Fwiw my kids love school and they often play teachers/schools together - they'll write registers and practice phonics and maths for fun.

RedandChecker Mon 10-Mar-14 10:55:23

Your schools seem a lot more realistic. I do not compare DS, as I know how far he is come so quickly but I do wonder if all other parents/children are coping OK with these expectations for it not to have been changed.

I spoke to his teacher last parents evening and she said maybe just try reading 3 times a week but with homework inbetween, I would still be making him sit down 5 nights a week. I feel as though they will think I am being rediculous if i say we cannot do 3 books a week down from 5.

I think I am just going to have to put my foot down and explain DS isn't coping and it is having the oppositte affect to achievement.

I would love for him to be enjoying school more and play schools and on a Monday not to ask me when it's the weekend! He's to tiddly too feel like that :-( I need to bring back the fun.

ElenorRigby Mon 10-Mar-14 11:05:37

What type of school is he going too?

DD is the youngest in her class. We were going to send her to an independent school but I found the atmosphere there too oppressive for a young child. We sent her to a good state school instead.

I think hot housing very young children is not productive instead we have been concentrating on giving her a love of learning.

She is in Y2 now and loving it. She is at and above where they expect her to be by the and of Y2 too.

Next year we will get her a tutor to challenge her more in a supportive not oppressive way.

RedandChecker Mon 10-Mar-14 11:47:08

He is in a normal state school too, Elenor.

When I go to pick him up today, I will see if his teacher can arrange ten minutes with me to discuss it.

Thanks for your comments, I realise I am not being unreasonable!

CrohnicallyFarting Mon 10-Mar-14 11:52:32

We give out books at the child's pace. We listen to them read 2-3x a week in school and most children manage about the same at home. Children who only have a few pages in their books will have 2-3 a week as they will change it every time the teacher hears them read, children with the longer books might have the same one for a week or even 2, and read 4-5 pages at a time to the teacher.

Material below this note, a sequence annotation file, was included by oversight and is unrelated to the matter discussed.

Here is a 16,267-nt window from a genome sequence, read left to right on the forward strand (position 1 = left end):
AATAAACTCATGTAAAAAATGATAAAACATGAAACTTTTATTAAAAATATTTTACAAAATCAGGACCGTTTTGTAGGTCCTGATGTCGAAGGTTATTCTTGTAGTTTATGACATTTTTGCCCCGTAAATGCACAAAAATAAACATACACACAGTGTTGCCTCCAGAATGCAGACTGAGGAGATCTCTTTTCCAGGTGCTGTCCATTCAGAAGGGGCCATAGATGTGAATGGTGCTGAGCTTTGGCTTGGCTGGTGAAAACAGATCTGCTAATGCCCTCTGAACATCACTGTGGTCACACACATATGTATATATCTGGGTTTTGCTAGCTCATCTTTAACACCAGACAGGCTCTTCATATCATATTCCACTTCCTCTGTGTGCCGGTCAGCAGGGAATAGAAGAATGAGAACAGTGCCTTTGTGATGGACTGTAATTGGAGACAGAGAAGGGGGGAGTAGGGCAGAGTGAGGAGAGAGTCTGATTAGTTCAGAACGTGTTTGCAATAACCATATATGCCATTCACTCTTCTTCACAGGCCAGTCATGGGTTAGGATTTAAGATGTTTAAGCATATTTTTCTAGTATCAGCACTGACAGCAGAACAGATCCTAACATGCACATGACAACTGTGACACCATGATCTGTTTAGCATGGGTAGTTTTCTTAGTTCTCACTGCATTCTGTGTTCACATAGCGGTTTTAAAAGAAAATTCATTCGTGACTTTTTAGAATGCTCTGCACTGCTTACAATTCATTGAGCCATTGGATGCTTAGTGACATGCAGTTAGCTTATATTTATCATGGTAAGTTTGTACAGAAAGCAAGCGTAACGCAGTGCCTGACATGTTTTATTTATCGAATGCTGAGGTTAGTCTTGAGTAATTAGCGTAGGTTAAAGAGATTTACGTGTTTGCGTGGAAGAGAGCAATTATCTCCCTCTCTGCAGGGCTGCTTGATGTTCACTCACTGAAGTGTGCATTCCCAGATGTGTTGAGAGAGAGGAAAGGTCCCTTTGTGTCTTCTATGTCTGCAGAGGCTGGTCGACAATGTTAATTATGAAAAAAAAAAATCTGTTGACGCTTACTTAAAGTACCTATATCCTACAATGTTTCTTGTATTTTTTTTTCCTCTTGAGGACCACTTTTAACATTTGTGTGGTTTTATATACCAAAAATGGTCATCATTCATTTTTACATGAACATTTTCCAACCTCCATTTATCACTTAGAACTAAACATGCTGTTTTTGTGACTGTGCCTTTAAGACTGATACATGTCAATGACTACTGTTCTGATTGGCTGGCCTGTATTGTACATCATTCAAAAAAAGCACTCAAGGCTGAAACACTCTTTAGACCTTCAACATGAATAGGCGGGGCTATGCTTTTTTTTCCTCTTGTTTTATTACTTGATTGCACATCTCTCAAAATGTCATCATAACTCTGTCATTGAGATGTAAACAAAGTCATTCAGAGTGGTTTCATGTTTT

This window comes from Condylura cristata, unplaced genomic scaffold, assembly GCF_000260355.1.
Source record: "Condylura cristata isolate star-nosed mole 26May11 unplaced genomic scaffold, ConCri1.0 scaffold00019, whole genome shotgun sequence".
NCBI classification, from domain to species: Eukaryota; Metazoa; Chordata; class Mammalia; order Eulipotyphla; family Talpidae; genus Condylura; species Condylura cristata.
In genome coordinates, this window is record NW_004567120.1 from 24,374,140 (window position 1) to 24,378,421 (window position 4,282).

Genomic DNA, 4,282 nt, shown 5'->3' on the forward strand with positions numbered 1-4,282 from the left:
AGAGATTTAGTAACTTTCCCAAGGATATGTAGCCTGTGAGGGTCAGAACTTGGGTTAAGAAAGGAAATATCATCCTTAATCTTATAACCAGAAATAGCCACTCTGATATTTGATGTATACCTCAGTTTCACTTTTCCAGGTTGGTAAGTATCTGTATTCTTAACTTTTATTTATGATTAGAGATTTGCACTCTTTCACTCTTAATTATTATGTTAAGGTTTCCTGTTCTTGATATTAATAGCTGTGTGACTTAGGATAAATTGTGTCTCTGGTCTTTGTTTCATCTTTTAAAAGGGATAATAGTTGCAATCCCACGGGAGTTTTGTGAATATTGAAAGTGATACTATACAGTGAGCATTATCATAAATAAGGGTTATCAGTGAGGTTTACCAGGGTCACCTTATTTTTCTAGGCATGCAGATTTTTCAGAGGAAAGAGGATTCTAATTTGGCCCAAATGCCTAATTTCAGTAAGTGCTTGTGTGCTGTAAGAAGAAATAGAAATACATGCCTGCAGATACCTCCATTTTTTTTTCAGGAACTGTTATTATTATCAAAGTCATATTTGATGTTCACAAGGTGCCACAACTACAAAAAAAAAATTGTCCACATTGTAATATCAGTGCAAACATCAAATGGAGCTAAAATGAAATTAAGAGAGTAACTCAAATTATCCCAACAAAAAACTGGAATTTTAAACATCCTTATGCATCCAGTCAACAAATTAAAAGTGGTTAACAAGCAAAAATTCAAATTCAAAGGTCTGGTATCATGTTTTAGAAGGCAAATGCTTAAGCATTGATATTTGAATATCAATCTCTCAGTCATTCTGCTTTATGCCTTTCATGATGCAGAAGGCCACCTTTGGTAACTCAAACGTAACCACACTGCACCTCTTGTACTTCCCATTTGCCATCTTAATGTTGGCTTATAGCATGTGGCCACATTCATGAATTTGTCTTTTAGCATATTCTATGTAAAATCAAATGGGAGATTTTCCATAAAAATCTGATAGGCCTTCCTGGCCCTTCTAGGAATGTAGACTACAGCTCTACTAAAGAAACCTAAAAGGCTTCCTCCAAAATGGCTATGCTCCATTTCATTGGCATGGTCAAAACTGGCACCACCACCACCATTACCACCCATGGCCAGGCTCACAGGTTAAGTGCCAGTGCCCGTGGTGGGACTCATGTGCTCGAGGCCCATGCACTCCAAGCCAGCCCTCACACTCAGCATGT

Reception children at our school have flash cards (sounds, high frequency words and numbers) to do alongside their reading books, but no other formal homework. Year 1 children get 1 piece of homework a week.

If there is too much pressure on them, children will be put off from learning and at such a young age that is the last thing we want to do!

InSpaceNooneCanHearYouScream Mon 10-Mar-14 11:54:53

Remember it is up to YOU how much work he does at home! If he's becoming put off by it all, just explain to the teacher that he won't be doing home learning from school for a while, and you'll start again when you feel he's ready.

KellyElly Mon 10-Mar-14 11:59:07

That is a ridiculous amount, especially during the week. I work and won't get home while DD is in reception until 5.45pm so that would just not be possible. Why can't they just give a bit more at the weekend, when parents and children have more time, and ease up during the week?

WilsonFrickett Mon 10-Mar-14 12:02:32

That is a ridiculous amount of homework. A 12 page book per night is just plain daft.